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Lecture 4

PSYCH 1X03 Lecture 4: PSYCH 1X03 lecture 4-6

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McMaster University
Joe Kim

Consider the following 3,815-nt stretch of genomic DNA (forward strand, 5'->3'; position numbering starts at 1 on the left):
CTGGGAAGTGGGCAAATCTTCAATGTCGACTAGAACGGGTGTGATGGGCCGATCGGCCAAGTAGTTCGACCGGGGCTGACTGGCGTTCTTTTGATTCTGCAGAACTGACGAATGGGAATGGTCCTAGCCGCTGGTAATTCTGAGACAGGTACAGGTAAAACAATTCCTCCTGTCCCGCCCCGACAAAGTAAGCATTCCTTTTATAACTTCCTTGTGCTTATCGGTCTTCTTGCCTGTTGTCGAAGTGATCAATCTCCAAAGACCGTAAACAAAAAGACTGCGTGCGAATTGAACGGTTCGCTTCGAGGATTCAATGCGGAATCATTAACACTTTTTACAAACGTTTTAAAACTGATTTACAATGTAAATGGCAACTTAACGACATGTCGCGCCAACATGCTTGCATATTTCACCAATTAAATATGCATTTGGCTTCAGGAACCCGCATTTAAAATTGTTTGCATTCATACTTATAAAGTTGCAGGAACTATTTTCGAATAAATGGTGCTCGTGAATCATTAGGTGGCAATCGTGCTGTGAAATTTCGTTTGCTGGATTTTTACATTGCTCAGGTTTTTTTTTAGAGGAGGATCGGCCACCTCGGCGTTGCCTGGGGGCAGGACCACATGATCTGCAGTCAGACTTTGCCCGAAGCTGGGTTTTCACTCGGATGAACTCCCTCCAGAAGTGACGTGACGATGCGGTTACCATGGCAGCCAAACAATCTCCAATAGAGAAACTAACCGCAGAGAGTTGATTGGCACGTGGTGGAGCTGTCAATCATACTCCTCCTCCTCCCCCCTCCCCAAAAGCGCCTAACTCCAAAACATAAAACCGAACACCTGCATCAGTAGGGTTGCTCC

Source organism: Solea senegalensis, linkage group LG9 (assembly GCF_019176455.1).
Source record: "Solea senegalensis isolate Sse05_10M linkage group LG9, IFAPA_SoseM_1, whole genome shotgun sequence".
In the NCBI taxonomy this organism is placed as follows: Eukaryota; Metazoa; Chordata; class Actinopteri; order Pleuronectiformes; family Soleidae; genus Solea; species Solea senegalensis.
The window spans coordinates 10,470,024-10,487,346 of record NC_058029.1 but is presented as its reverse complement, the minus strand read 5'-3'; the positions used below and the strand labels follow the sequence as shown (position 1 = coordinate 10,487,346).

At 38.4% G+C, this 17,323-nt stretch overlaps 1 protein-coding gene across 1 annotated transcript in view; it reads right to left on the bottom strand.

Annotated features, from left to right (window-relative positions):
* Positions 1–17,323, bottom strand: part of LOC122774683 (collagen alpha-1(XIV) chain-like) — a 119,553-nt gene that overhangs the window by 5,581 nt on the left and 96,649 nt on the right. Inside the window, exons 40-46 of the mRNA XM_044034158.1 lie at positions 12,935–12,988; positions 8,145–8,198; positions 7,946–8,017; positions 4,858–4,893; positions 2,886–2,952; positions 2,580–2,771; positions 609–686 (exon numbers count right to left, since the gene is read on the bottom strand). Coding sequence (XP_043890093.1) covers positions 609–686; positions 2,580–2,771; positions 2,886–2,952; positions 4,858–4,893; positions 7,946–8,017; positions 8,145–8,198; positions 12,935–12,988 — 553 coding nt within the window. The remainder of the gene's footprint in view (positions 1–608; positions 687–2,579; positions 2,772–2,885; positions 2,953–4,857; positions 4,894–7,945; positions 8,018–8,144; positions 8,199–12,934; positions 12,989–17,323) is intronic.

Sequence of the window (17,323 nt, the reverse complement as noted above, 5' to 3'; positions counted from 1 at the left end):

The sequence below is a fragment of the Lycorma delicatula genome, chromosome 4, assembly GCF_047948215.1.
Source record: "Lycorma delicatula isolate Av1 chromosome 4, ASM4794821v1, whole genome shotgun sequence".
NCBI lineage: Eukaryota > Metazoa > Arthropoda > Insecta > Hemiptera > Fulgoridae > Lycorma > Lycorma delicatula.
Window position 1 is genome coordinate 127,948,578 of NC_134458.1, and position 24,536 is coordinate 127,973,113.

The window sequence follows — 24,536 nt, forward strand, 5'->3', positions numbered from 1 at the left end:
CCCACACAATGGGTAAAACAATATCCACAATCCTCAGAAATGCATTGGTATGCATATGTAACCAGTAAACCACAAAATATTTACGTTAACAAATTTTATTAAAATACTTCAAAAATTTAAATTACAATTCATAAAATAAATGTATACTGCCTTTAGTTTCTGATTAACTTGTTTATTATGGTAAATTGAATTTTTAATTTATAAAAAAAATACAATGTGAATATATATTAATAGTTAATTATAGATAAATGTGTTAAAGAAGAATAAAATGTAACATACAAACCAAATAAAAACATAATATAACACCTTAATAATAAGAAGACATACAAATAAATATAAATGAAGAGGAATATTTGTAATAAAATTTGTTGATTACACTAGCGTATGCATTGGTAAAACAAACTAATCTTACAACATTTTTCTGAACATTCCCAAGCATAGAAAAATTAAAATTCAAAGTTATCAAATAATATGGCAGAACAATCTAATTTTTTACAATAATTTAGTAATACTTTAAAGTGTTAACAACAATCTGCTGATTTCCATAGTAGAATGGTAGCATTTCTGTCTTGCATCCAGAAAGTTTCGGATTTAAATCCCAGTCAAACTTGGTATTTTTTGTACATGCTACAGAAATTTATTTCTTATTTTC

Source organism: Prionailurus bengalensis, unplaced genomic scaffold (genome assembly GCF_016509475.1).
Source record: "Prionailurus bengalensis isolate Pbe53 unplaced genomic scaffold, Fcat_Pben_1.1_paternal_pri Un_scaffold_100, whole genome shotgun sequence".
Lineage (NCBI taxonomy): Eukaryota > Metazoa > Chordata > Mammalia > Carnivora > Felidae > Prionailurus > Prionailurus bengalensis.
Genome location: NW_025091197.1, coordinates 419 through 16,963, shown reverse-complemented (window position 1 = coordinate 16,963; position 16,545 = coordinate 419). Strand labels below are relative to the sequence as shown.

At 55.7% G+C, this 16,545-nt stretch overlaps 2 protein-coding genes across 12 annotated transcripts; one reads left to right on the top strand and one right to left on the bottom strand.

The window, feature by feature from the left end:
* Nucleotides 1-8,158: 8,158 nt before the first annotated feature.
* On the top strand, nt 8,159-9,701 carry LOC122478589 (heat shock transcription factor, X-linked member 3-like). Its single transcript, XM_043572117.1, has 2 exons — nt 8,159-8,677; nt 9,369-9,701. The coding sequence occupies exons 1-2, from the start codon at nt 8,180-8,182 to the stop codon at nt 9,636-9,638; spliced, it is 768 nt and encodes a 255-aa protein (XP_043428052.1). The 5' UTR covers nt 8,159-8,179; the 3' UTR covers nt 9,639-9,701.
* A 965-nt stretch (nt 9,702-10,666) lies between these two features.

PSYCH 1X03 INTELLIGENCE & PROBLEM SOLVING • Processes in learning leads to changes in the coding of the brain • Only organisms w a complex brain are able to make decisions --> self-regulation Psychological processes are embedded in biology • Agreeing on an operational definition of intelligence is a difficult thing to do. • Intelligence is a hypothetical construct that is difficult to measure --> we can’t directly observe a persons intelligence. Perspectives in psychology change the focus of research questions we pursue and the type of answers we find • Bounded rationality: cognitive limitations prevent humans from being fully rational. • Most of the decisions we make are automatic, driven more by gut instincts than actual thinking and calculating. • Biases: mistakes that influence judgments • Daniel Kahneman --> research 2 general way how ppl make decisions and judgments. System 1: fast, intuitive, gut instinct, autopilot, everyday decisions made by system 1. System 2: slower, deep, effortful, complex computations, focuses on problem, only make some decisions using system 2. Rational decision making: Bazerman and Moore made a framework for rationally making big decisions. 1. Define the problem 2. Identify criteria necessary to make judgement 3. Weigh the criteria 4. Generate alternatives 5. Rate each alternative 6. Compute optimal decision. Anchoring: the bias to be affected by an initial anchor, even if the anchor is arbitrary • The size of anchor matters, it affects answer. Framing: the bias to be systematically affected by the way in which information is presented. • Positive farm --> 200 ppl saved • Negative frame --> 200 ppl die LANGUAGE Grammar: clear rules; including syntax and morphology Lexicon: meaningful descriptions of the world • Language represents things that are important to a culture. Related to cultural values. • Taboo words activate brain areas that are associated w negative emotion --> right brain • Basal ganglia related to production of swear words • Amygdala is activated when some swears at us • Swearing can be used as a weapon. Forces a listener to think about an unpleasant (or emotionally charged) thought Content of swearing: 1. The supernatural (damn, hell, for Pete's sake) • More potent in religious societies, evokes emotions of awe and fear 1. Body and effluvia (shit, piss, asshole, snot, bloody) • Effluvia are major vectors of disease • Evokes emotion of disgust 1. Disease, death, and sickness (a pox on you, a plague 'n both your houses) • Evokes emotion of dread 1. Sexuality (fuck, screw, dick) • Exploitation, illegitimacy, incest, jealousy, cuckoldry, desertation, abuse Euphemism: we have to talk about this for a while for a specific purpose, but let's avoid thinking about how awful it is Dysphemism: I want you to think about just how awful this is • Shit vs feces; fuck vs copulate Emphatic swearing: used to emphasize a point. Eg: this is really fucking brilliant Cathartic swearing: a response to stress. Rage-circuit theory • Mammals make angry noise when injured or confines to startle attackers • Humans triggers language system when hurt or upset, use aggressive words w negative effect Humans are prone to strong negative emotions • Awe of supernatural, disgust of body effluvia, dread of disease, revulsion at depraved sexual acts Nonetheless, people sometimes want to impose these thoughts on others: • Gain their attention • Intimidate, humiliate • Remind them of the awfulness of the objects and activities Conclusions The study of how humans use words reveals: 1. All species communicate but language is special. 2. It’s important to get a second opinion before getting a tattoo. 3. Developing a language is a full time job 4. Humans are guided by emotions CATEGORIES & CONCEPTS • Ability to form categories and concepts allows efficient navigation through the world 1. Subordinate (low chance of accuracy, high predictive power) 2. Basic level (higher chance for accuracy) 3. Superordinate level (v accurate, low predictive power) • Expertise determines speed of category • As a novice you are faster at reacting to a basic level of categorization • As an expert categorizing at a superordinate level will be the same speed as basic level • Aconcept is represented by a prototypical item which has central tendency • Anew exemplar is classified by its similarity to the prototype. The closer it is to your prototype the faster you will classify it. • The prototype in your head might not exist in the real world • Typicality influences verification times. • Humans effortlessly categorize, cognitive trait that only humans have • Typicality effect shows a graded structure to classification • Prototypes can be directly formed through instruction or indirectly through inductive learning • We are exposed to countless exemplars and we develop a
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